I can’t thank Emma Finnigan PR enough for my review copy of Love and Other Consolation Prizes by Jamie Ford that I will be reviewing soon. In the mean time, I’m thrilled to bring you a publication day guest post from Jamie who agreed to write something for me on the difference between writing a novel and writing a screenplay. I love what he’s come up with.
Love and Other Consolation Prizes is published by Allison and Busby today, 12th September 2017, and is available for purchase here.
Love and Other Consolation Prizes
1909, Seattle. For twelve-year-old Ernest Young, a charity student at a boarding school, the chance to go to the World’s Fair feels like a gift. But when he’s there amid the exotic exhibits, the half-Chinese orphan discovers that he will actually be a prize, raffled off to ‘a good home’. He is claimed as a servant by the flamboyant madam of a high-class brothel. There he forges new friendships and discovers a sense of family for the first time. Perhaps this is the home he’s always wanted?
On the eve of the new World’s Fair fifty years later, Ernest is juggling memories and the demands of his ailing wife as well as long-held family secrets which threaten to leak out.
A powerful new novel, inspired by a true story,from the bestselling author of Hotel on the Corner of Bitter and Sweet.
Novel Versus Screenplay
A Guest Post by Jamie Ford
I asked Jamie to comment on the difference between writing a novel and writing a screenplay. I wonder what he’ll come up with?
INT. JAMIE’S HOUSE – OFFICE – MORNING
Jamie sits at his desk. He sips a cup of coffee.
JAMIE (to camera)
Writing a novel is like building a house. You put on the roof, install the plumbing, hang the wallpaper, lay the carpet–you do everything.
Jamie opens a screenwriting program and begins writing this.
But a screenplay is more like a blueprint. It’s your design, but other people are going to finish the job–the director, the editor, the producers, the talent, etc. At first I hated the idea, but I’ve fallen in love with the concept of collaboration. Plus, I re-outlined HOTEL ON THE CORNER OF BITTER AND SWEET, and actually (I think) made a more compelling story.
SFX: The doorbell rings.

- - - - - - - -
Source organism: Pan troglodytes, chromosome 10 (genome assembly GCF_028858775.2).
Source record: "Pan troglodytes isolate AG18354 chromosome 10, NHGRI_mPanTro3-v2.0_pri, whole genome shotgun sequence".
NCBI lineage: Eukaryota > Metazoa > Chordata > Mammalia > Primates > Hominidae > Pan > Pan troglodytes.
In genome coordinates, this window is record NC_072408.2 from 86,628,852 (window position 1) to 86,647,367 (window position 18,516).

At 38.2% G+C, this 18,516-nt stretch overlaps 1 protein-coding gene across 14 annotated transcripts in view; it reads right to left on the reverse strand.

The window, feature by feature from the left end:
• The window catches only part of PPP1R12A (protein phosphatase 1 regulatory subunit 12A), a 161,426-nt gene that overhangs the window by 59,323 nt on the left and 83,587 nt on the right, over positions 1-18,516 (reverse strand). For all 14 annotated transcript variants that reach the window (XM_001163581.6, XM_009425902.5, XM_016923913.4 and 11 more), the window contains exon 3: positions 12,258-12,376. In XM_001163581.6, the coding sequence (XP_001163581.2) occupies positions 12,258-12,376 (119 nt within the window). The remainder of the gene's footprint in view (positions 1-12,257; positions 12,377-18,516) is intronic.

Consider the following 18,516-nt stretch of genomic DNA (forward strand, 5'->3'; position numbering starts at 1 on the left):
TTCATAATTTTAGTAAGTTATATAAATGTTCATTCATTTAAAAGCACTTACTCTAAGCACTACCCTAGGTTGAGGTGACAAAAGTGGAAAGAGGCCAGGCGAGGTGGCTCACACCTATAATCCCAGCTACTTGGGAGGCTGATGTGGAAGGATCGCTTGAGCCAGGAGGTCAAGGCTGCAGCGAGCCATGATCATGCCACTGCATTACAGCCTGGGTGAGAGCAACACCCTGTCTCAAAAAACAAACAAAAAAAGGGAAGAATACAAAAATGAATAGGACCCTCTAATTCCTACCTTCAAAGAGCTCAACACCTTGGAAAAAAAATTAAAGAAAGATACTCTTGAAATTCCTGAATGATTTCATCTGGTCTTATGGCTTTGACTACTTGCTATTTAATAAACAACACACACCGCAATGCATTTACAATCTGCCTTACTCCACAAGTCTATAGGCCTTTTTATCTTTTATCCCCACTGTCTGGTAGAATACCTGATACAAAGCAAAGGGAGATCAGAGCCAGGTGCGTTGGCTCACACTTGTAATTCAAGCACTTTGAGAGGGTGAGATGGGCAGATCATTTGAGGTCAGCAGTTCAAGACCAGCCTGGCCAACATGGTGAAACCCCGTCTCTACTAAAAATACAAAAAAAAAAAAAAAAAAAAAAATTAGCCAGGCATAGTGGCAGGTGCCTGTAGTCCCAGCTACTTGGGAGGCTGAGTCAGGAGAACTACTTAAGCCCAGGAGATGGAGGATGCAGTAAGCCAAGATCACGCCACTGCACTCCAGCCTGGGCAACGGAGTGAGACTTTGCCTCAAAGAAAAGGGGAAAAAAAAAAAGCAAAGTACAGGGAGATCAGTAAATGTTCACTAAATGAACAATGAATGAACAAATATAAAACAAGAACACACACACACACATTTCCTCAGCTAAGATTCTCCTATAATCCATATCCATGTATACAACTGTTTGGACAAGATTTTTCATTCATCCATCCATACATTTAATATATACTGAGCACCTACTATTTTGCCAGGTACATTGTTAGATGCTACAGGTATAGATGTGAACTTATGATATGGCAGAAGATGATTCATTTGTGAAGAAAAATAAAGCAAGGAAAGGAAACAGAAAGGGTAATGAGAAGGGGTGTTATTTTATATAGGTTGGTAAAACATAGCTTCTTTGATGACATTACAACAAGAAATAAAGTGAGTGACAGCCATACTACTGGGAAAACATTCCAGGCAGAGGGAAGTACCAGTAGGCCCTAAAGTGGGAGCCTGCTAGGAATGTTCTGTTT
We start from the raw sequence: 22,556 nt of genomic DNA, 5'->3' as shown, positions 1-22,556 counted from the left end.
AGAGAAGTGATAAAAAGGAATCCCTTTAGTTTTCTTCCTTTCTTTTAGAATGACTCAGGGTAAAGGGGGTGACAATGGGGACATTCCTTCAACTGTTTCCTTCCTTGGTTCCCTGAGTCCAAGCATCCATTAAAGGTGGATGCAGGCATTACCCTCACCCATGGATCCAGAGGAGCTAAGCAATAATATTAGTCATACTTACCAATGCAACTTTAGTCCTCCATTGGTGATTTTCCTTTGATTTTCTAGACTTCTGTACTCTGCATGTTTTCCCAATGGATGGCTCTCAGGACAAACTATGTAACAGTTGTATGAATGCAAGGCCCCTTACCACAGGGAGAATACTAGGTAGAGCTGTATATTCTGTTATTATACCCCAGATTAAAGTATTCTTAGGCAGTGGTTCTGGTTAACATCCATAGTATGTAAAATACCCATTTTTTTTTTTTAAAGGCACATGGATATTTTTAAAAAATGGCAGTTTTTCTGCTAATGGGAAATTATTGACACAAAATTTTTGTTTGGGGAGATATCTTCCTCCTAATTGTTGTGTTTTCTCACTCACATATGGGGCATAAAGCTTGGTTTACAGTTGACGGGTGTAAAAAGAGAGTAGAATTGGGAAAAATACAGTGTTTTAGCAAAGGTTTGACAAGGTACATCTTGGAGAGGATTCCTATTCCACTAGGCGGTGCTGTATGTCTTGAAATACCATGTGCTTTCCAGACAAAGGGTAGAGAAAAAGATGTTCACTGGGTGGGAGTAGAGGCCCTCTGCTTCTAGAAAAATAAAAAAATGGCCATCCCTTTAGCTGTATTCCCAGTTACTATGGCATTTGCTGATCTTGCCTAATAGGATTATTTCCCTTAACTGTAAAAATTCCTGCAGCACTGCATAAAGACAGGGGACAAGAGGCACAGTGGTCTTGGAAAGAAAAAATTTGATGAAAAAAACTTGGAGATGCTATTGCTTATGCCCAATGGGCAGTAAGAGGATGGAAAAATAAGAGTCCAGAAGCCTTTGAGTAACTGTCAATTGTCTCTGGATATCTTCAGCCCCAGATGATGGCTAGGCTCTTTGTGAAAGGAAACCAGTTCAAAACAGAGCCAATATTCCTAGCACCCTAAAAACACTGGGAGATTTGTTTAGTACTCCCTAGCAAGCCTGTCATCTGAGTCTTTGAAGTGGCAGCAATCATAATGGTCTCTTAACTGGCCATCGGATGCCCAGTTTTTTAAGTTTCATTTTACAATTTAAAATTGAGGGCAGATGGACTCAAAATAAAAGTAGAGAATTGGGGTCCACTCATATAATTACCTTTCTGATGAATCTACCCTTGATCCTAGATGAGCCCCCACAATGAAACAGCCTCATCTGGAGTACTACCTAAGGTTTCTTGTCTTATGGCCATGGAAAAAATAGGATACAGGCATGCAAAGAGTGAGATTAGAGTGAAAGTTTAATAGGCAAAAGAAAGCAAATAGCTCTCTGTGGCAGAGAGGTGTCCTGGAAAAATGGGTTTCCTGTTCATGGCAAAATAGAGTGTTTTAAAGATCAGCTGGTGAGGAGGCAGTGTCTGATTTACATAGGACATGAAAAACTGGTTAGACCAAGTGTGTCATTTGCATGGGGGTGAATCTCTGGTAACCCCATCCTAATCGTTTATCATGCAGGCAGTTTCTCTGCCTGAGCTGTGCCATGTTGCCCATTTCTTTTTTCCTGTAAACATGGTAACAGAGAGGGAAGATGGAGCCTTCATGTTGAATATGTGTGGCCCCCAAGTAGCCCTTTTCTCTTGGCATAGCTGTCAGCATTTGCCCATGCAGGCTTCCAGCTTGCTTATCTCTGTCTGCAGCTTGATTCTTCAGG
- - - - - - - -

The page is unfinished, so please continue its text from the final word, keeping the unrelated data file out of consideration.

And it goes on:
Jamie looks outside and sees a FedEx truck. He goes to the door and signs for a package from Alison & Busby, which contains finished copies of his new novel, LOVE AND OTHER CONSOLATION PRIZES. He returns to his desk.
Where was I? Oh, yes: screenplays. I don’t feel like I’m compromising, I’m just translating my work to a different medium. The characters, interestingly enough, take on new life because I have the opportunity to add to their backstories.
But there are constraints. Like time. Instead of 350 pages I have 120 minutes. So some things may change in the final script.
SFX: Jamie’s iPhone rings. He answers.
DIRECTOR (on the phone)
Dude! I love this book! It’s got everything. But you know what would make it better? Zombies! I’m serious. HOTEL ON THE CORNER OF ZOMBIES AND APOCALYPSE. I’m talking to one of Tom Cruise’s people and he’d love to do a historical zombie flick. IT WOULD CRUSH AT THE BOX OFFICE. ALL WE HAVE TO DO…
Jamie hangs up.
You just have to make sure things don’t get out of hand.
SFX: Jamie’s phone rings again.
Yeah. I’m not going to answer that.
SFX: Jamie’s iPhone continues to ring.
About Jamie Ford
Jamie Ford is the great grandson of Nevada mining pioneer Min Chung, who emigrated from China to San Francisco in 1865, where he adopted the western name ‘Ford’, thus confusing countless generations. Jamie Ford’s debut novel, Hotel on the Corner of Bitter and Sweet is a New York Times bestseller, and has been awarded the 2010 Asian/Pacific American Award for Literature. It has been translated into twenty-nine languages. Having grown up near Seattle’s Chinatown, Ford now lives in Montana with his wife and children.